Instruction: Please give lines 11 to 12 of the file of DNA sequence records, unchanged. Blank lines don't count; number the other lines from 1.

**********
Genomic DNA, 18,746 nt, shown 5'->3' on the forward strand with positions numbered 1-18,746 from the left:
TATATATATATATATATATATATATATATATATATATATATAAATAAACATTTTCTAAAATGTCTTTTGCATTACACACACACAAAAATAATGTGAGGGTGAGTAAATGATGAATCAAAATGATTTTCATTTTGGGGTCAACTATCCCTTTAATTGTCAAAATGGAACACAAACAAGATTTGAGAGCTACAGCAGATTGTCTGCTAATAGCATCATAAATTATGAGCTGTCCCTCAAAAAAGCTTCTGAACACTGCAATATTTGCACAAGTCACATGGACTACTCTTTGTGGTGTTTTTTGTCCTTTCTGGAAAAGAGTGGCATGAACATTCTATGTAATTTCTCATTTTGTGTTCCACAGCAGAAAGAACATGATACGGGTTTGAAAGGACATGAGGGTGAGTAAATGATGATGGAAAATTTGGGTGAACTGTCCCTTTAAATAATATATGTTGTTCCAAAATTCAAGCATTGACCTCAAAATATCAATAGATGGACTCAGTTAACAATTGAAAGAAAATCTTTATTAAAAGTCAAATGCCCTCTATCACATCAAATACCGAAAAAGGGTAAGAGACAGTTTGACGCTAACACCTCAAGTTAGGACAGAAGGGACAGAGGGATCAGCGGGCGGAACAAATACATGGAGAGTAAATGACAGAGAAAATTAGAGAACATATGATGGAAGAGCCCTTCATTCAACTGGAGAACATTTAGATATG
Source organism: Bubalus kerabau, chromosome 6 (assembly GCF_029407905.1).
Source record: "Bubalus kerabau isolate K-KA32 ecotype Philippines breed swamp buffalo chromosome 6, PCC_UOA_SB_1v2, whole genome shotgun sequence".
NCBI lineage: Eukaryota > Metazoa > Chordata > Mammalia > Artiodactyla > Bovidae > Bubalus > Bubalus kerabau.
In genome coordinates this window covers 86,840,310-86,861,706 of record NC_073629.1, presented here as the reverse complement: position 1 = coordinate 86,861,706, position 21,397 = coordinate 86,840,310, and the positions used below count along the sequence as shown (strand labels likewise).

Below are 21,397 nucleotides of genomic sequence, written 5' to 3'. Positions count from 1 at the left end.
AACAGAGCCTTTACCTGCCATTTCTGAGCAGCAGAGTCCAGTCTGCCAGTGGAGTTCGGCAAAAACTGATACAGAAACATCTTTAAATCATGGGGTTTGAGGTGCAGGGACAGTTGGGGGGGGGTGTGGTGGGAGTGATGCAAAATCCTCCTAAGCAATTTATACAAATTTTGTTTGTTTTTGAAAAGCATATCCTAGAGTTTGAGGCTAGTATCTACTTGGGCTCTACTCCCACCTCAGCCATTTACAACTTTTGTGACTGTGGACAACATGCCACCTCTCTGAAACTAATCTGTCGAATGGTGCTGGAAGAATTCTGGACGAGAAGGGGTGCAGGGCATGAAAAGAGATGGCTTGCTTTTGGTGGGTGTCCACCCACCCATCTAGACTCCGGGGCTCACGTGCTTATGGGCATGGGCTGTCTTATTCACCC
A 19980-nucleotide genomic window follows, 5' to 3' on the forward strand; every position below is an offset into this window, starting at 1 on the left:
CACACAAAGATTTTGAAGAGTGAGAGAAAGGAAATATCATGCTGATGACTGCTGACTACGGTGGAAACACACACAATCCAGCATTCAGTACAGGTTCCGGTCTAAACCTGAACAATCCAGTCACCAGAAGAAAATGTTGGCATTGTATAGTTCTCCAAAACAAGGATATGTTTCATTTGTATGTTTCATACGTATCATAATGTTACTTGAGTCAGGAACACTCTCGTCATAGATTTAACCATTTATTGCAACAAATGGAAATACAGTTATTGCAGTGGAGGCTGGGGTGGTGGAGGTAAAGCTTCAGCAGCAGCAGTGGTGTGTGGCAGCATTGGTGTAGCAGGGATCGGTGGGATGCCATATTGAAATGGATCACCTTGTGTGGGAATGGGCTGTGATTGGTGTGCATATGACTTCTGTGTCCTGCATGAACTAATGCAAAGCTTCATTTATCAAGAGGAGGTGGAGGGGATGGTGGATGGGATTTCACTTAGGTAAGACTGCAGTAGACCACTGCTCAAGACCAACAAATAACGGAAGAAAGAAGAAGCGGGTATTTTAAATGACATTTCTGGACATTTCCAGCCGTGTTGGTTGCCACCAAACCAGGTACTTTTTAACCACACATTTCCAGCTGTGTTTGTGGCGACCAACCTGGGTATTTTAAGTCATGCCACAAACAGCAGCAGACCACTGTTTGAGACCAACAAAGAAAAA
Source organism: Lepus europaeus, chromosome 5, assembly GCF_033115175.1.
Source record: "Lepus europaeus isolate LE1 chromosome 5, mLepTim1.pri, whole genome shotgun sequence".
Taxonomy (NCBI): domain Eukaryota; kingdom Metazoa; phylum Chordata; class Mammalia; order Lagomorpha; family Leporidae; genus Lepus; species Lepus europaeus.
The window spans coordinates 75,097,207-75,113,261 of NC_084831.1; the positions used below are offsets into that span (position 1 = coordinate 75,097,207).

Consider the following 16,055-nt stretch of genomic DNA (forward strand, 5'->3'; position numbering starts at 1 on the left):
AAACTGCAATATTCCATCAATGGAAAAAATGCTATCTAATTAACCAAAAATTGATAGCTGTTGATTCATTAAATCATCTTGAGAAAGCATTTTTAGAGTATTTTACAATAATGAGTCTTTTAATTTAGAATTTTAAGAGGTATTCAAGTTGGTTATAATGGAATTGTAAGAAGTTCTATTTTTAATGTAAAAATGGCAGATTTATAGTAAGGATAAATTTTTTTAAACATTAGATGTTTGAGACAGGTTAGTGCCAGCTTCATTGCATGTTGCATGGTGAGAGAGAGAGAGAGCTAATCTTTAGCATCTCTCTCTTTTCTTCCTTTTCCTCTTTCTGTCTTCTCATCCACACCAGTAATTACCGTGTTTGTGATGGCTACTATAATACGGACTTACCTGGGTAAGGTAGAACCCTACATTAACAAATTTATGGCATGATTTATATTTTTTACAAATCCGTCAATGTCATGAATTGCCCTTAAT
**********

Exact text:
Source organism: Lepus europaeus, chromosome 5, assembly GCF_033115175.1.
Source record: "Lepus europaeus isolate LE1 chromosome 5, mLepTim1.pri, whole genome shotgun sequence".